22 April 2006

Yesterday in history: 'Guildford Four' man cleared of IRA murder


21 April 1994

One of the Guildford Four, Paul Hill, has won his appeal against a conviction for an IRA murder in Northern Ireland.

Paul Hill's conviction for pub bombings was quashed in 1989

The Appeal Court in Belfast ruled his conviction for the 1974 murder of former soldier Brian Shaw was unsafe.

Mr Hill confessed to the murder of Mr Shaw to detectives from the Royal Ulster Constabulary while being held at Guildford police station over two pub bombings in which 21 people died.

But the three appeal court judges ruled his confession was obtained improperly.

They said it may have been induced by a Surrey police officer pointing a gun at him.

But they also indicated they believed many of Mr Hill's allegations of ill-treatment were untrue.

Five years ago the behaviour of Surrey police officers also led to Paul Hill and three others being cleared of the Guildford and Woolwich pub bombings.

The quashing of the conviction for Brian Shaw's murder means Mr Hill may now receive up to half a million pounds in compensation for the years he spent in jail.

Among those in court with Mr Hill were his wife Courtney, daughter of the late Robert Kennedy and his mother-in-law, Ethel Kennedy.

"I've been in limbo for a long time. I didn't wait for 17 years to be told I was innocent of this, I always knew I was innocent of this," Mr Hill told reporters after the judgement.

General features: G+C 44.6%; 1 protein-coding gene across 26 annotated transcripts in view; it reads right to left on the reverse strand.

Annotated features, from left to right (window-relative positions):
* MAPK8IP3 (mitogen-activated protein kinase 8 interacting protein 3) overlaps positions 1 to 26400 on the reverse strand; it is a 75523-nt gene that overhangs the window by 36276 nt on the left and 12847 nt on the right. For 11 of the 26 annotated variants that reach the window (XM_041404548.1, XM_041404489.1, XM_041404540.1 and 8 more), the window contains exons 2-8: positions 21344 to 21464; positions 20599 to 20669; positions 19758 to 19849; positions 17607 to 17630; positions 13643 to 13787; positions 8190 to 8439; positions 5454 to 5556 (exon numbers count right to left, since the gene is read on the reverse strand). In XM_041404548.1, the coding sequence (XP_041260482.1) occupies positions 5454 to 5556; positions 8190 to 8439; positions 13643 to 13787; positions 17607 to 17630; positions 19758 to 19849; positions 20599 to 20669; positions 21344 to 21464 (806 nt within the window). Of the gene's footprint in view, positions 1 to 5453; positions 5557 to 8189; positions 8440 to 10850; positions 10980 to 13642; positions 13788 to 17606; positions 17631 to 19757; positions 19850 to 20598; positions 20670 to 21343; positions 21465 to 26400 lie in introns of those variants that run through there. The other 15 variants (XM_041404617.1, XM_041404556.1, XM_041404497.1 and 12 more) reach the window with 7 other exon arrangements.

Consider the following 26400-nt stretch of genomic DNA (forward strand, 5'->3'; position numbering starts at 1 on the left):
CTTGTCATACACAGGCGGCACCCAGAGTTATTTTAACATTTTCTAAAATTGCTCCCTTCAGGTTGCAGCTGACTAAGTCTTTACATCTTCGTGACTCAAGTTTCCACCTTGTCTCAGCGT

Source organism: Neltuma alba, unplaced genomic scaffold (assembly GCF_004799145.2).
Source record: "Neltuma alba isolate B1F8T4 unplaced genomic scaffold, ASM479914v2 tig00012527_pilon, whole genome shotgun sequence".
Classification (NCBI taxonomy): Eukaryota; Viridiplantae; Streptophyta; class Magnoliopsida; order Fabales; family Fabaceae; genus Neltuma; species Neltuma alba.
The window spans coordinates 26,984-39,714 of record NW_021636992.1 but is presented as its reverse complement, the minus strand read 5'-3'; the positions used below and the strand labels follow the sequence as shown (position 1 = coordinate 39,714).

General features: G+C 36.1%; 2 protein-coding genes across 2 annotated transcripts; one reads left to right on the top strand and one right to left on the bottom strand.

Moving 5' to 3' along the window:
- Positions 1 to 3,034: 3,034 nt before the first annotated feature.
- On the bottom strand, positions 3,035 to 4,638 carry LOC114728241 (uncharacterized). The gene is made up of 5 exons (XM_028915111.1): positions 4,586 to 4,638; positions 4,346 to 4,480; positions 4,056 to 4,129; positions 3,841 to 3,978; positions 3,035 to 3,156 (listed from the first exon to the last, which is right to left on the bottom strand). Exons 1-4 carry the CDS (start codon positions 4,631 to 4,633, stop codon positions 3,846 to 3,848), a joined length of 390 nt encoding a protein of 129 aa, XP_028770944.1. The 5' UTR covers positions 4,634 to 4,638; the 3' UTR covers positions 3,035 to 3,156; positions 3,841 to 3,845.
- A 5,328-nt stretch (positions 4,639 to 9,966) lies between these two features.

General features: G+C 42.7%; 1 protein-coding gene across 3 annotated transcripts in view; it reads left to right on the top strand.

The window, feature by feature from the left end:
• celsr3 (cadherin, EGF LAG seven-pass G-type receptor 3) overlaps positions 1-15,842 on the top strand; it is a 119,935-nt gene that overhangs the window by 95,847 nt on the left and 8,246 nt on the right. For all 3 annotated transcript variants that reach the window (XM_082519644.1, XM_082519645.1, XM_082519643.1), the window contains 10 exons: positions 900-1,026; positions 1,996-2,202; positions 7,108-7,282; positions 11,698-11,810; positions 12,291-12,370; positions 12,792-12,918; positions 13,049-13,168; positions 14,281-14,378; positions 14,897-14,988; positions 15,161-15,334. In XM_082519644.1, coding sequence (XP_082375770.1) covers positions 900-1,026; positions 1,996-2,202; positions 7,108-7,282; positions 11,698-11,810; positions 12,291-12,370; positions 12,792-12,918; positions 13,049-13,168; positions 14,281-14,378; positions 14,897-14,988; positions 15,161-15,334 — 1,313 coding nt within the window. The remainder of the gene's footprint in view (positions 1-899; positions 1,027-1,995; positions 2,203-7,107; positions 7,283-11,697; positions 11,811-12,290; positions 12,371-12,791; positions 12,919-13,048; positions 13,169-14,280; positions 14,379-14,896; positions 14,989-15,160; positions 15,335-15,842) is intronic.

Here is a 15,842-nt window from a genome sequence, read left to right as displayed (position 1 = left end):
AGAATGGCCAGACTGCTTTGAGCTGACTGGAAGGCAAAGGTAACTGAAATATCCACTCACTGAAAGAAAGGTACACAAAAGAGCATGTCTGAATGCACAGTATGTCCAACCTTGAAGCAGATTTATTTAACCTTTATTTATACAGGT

Events in Guildford police station had led to a "travesty of justice" for both Mr Shaw and the bombing victims and those wrongfully imprisoned, Mr Hill added.

Brian Shaw's widow, Maureen Hall, who was also in court said her family was disappointed by the verdict.

She said: "We have to live with this decision, but we do not have to agree with it. Brian Shaw was the real innocent victim in this case.''

In Context

In July 1994 a report into the case of the Guildford Four by former judge Sir John May said the miscarriage of justice was due to "individual failings" and not weaknesses in the system.

In July 2000 UK Prime Minister Tony Blair became the first senior politician to apologise to the Guildford Four.

In a letter, sent to Paul Hill's wife, Mr Blair said: "There were miscarriages of justice in your husband's case, and the cases of those convicted with him. I am very sorry indeed that this should have happened."

The case of the Guildford Four was one of several high-profile cases of miscarriage of justice in the late 1980s and early 1990s.

On 9 February 2005 Prime Minister Tony Blair issued a public apology to the Guildford Four and the Maguire Seven for the miscarriages of justice they had suffered.

He said: "I am very sorry that they were subject to such an ordeal and such an injustice.

"They deserve to be completely and publicly exonerated."

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